James Elementary Boarding School: V. D. Koilpillai (1956); D. Monickam Dhason (1956-58); D. P. Thomas (1958-1959); Y. G. Thomas (1959-1962); D. P. Thomas (1962-1964); Vellachamy Joseph (1966-1968); C. P. Jonahs (1968-1970); H. Theodore (1970-1971) Y. R. Samraj (1971-1973); K. I. Varghese (1973-1976).
James Memorial High School: Moses E. Joseph (1976-1977); P. T. Gregory (1977); T. J. Lazarus (1977-1985); Ebenezer Samuel (1985); K. Arthur Immanuel (1985-1987); S. Sundaram (June 1987-1989).
James Memorial Higher Secondary School: S. Sundaram (June 1989-1991); V. K. Baby (1991- 1993); K. N. Varghese (1993); R. John (1993-1996); K. Chelladurai (1996-1998); R.T. Jeevanandam (1998-2001); R. Sundersingh Rajan (2001-2002); S. Edison Samuel, (2002-2003); T. Sathanandam (2003-2004); S. Ambrose (2004-2010); K. Wilson Daniel (2010-2011); P. Thangaraj Ponniah (2011-2015); K. Arulandam Koil (2015-2017); K. Boominathan, (2017-2018); D. Franklin Watson (2018- ).
Dhason, Monickam. “Jame Elementary School.” Southern Asia Tidings, June 15, 1957.
James, J. S. “Among Tamil Villages.” Eastern Tidings, January 1913.
James, J. S. “South India.” Eastern Tidings, July 1909.
James, J. S. “Southern India.” Eastern Tidings, December 1909.
James, J. S. “Tinnevelli, South India.” ARH, January 6, 1910.
James Memorial School Record Book and School Annual Reports, 1989-2020. James Memorial Higher Secondary School main office, V.O.C. District, Tamil Nadu, India.
Lowry, Mrs. G. G. “History of the Tamil Schools.” Eastern Tidings, December 1, 1952.
Meleen, E. M. “Tamil Mission High School.” Eastern Tidings, August 15, 1930.
Minutes of the South India Union Committee, relevant dates. Southern Asia Division Archives, Krishnagiri District, Tamil Nadu, India.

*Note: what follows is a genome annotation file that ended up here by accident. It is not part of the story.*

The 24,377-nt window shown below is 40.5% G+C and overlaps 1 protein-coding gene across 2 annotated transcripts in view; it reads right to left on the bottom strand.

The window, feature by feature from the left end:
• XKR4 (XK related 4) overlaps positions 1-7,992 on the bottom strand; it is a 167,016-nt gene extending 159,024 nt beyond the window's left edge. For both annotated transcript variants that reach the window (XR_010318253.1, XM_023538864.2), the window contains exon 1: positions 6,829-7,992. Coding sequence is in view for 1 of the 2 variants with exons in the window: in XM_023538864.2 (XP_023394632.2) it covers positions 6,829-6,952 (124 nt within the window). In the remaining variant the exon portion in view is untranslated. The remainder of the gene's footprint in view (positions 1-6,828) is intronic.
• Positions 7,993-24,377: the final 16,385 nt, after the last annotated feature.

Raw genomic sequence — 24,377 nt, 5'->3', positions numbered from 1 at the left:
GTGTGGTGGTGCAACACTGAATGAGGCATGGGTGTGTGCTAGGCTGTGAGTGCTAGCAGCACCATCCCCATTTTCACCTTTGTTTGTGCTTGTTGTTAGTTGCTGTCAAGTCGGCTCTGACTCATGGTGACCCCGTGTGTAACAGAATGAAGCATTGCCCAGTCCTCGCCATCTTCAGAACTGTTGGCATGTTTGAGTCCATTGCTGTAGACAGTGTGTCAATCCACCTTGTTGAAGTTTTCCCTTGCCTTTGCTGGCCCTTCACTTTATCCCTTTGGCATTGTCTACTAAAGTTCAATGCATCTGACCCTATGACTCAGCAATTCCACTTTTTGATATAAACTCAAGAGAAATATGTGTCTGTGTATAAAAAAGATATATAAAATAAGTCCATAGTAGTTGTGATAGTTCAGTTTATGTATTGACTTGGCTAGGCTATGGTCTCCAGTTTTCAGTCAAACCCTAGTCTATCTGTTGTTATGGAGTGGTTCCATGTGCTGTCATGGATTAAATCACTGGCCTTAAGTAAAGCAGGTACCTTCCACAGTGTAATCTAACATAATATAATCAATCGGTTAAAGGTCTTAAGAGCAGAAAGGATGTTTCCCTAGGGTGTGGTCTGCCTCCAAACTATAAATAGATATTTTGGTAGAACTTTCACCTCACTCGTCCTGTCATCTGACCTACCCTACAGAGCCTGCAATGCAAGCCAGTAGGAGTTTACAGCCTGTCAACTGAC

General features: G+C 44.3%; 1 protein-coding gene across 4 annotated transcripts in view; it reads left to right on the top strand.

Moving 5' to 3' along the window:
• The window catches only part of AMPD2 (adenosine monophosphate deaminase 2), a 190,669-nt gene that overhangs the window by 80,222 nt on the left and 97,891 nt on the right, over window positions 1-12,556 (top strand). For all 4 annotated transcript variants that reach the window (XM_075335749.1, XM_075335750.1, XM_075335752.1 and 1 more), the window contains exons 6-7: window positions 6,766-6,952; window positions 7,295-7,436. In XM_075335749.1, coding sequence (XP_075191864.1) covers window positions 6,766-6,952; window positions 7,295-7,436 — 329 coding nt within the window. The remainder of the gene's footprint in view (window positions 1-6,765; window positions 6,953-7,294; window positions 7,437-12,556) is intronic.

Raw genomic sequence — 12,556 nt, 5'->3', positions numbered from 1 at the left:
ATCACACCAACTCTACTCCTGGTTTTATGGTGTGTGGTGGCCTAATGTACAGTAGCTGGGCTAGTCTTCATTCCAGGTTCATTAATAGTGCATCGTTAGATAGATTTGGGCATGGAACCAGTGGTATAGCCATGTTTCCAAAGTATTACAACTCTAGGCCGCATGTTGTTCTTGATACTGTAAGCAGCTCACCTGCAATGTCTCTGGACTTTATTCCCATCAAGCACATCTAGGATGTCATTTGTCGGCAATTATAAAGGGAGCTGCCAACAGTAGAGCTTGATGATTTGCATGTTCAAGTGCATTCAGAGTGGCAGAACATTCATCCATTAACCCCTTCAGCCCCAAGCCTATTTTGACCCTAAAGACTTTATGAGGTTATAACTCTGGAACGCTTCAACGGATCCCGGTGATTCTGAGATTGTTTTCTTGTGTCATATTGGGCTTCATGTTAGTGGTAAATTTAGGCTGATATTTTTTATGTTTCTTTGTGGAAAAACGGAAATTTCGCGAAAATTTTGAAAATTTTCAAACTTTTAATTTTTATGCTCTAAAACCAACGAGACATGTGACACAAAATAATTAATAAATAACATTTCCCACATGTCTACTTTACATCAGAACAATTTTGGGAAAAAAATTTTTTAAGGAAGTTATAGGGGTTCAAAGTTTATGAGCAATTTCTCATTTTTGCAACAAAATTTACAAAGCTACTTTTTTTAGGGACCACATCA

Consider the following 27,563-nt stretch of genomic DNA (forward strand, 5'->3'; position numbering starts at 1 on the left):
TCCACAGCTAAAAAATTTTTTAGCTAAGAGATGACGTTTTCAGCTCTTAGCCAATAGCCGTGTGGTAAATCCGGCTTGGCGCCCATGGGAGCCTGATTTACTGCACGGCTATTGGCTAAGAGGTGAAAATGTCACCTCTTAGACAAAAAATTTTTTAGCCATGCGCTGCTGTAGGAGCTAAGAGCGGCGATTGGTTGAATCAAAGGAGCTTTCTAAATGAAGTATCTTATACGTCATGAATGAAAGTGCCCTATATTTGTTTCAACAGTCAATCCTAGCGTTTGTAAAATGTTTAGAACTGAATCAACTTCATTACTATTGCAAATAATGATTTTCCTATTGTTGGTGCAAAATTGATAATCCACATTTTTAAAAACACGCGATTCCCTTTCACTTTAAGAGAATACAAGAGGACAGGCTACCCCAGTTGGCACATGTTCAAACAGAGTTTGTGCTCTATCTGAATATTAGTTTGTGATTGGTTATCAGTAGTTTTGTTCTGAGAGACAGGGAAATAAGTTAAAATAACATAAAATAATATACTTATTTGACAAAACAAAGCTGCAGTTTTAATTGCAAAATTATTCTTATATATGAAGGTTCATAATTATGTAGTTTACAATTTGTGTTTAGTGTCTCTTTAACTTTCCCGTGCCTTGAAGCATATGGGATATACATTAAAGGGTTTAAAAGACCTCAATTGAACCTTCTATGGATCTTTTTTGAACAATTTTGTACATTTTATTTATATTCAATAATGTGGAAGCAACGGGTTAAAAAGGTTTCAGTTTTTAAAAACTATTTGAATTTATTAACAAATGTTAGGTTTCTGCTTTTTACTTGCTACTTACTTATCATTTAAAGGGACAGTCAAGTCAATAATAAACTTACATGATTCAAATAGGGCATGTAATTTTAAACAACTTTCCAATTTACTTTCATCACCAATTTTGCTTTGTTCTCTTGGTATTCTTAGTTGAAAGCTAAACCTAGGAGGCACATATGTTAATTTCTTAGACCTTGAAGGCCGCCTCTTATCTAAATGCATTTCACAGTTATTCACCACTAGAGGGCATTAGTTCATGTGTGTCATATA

Minutes of the Southern Asia Division Committee, November 7, 1950; November 22, 1950. Southern Asia Division Archives, Krishnagiri District, Tamil Nadu, India.
Thomas, I. R. “James High School, Prakasapuram.” Eastern Tidings, October 15, 1946.
To learn more about this sect see, for example, Gordon E. Christo, “Hindu Christians and Adventists in India,” Encyclopedia of Seventh-day Adventists, accessed September 14, 2021, https://encyclopedia.adventist.org/article?id=CIBJ&highlight=Hindu|Christians|and|Adventists|in|India.↩
J. S. James, “Tinnevelli, South India,” ARH, January 6, 1910, 13.↩
J. S. James, “South India,” Eastern Tidings, July 1909, 4.↩
J. S. James, “Southern India," Eastern Tidings, December 1909, 3.↩
Mrs. G, G. Lowry, “History of the Tamil Schools,” Eastern Tidings, December 1, 1952, 03.↩
J. S. James, “Tinnevelli,” South India,” ARH, January 6, 1910, 13.↩
J. S. James, “Among Tamil Villages,” Eastern Tidings, January 1913, 31.↩
E. M. Meleen, “Tamil Mission High School,” Eastern Tidings, August 15, 1930, 3-4.↩
“10th Std for Prasapuram School,” Minutes of the South India Union Committee, May 18-19, 1939, #3921.↩
“Request from Prakasapuram School,” Minutes of the South India Union Committee, June 10, 1943, #4801, 1353.↩
“Prakasapuram School,” Minutes of the South India Union Committee, December 12, 1943, #4836, 1361.↩
See “Request for Funds from Tamil School Reserves,” Minutes of the South India Union Committee, March 13, 1946, # 5490, 1547.↩
I. R. Thomas, “James High School, Prakasapuram,” Eastern Tidings, October 15, 1946, 7.↩
“Relocation of Tamil High School,” Minutes of the Southern Asia Division Committee, November 7, 1950, #12216; and “Tamil High School Relocation,” Minutes of the Southern Asia Division Committee, November 22, 1950, #12257.↩
O. O. Mattison, “A Dream Come True,” Eastern Tidings, October 1, 1953, 6.↩
“Fifth Standard at Prakasapuram,” Minutes of the South India Union Committee, March 2, 1954, 9126, 2565.↩
“Prakasam School Recognition,” Minutes of the South India Union Committee, March 23, 1955, #9824, 2735.↩
“Prakasapuram Boarding School,” Minutes of the South India Union Committee, January 5, 1956, #56-102, 35-36.↩
Monickam Dhason, Southern Asia Tidings, June 15, 1957, 8.↩
The Council for the Indian Certificate of Secondary Education is operated by Christians and is affiliated with Cambridge University. Adventists are a part of this organization. Classes and exams typically operate Monday to Friday.↩
“James School Evaluation,” Minutes of the South India Union Committee, April 10-11, 1989, #98-75.↩
James Memorial School Record Book and School Annual Reports 1989-2020.↩